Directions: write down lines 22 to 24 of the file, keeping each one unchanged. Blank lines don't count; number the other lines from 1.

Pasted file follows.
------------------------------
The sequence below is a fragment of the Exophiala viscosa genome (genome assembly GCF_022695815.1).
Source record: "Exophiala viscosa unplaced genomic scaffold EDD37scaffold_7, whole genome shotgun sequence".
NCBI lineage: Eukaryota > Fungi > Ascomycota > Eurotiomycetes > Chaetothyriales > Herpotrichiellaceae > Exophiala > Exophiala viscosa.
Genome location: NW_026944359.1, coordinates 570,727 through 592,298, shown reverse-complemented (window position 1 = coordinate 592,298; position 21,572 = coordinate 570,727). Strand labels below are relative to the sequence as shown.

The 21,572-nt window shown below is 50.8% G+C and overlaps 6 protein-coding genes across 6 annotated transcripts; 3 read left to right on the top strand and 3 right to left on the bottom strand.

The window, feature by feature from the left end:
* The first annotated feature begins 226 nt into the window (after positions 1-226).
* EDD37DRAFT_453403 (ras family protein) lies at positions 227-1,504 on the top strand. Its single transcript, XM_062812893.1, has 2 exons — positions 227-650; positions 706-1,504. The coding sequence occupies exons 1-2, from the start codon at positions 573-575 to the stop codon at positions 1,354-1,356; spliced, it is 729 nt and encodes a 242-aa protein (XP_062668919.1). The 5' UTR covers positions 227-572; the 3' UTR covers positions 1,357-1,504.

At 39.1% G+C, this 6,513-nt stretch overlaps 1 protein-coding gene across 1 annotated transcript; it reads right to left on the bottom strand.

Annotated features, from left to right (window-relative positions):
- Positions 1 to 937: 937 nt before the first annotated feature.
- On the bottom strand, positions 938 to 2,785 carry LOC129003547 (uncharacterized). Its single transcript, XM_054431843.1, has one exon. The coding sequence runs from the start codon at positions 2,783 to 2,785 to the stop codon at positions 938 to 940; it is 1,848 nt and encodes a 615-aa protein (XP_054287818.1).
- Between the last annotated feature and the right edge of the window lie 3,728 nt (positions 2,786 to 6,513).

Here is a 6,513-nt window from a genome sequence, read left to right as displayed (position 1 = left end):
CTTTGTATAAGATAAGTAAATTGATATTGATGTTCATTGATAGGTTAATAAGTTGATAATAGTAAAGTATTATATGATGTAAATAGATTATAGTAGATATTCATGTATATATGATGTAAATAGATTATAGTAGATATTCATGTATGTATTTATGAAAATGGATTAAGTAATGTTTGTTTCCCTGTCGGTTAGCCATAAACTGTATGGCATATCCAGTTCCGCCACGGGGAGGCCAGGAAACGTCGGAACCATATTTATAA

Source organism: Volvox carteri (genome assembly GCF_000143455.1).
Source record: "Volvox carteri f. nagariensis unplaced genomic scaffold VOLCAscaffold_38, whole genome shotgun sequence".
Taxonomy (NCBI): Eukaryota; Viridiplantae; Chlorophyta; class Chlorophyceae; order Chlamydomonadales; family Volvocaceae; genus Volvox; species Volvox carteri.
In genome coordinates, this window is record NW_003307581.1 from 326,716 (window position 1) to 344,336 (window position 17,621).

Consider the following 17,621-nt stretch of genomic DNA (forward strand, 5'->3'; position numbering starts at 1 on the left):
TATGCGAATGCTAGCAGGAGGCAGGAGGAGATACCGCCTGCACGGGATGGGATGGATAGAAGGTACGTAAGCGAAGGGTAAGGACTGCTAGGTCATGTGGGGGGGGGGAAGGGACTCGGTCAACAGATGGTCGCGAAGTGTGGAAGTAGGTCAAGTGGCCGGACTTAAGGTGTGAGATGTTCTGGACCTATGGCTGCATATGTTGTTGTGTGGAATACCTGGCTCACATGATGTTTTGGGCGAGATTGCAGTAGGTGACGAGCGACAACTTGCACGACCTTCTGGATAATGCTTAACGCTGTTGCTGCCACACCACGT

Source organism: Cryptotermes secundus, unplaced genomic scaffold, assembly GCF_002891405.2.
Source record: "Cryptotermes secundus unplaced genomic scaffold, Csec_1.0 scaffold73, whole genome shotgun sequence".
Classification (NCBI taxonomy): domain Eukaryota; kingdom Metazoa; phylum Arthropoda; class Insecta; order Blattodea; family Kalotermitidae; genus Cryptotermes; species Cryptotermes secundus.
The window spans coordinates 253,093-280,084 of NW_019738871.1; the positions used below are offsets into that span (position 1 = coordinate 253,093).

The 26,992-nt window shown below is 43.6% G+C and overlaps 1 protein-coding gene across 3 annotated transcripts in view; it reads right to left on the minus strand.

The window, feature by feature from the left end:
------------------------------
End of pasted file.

Source organism: Cryptotermes secundus, unplaced genomic scaffold, assembly GCF_002891405.2.
Source record: "Cryptotermes secundus unplaced genomic scaffold, Csec_1.0 scaffold73, whole genome shotgun sequence".
Classification (NCBI taxonomy): domain Eukaryota; kingdom Metazoa; phylum Arthropoda; class Insecta; order Blattodea; family Kalotermitidae; genus Cryptotermes; species Cryptotermes secundus.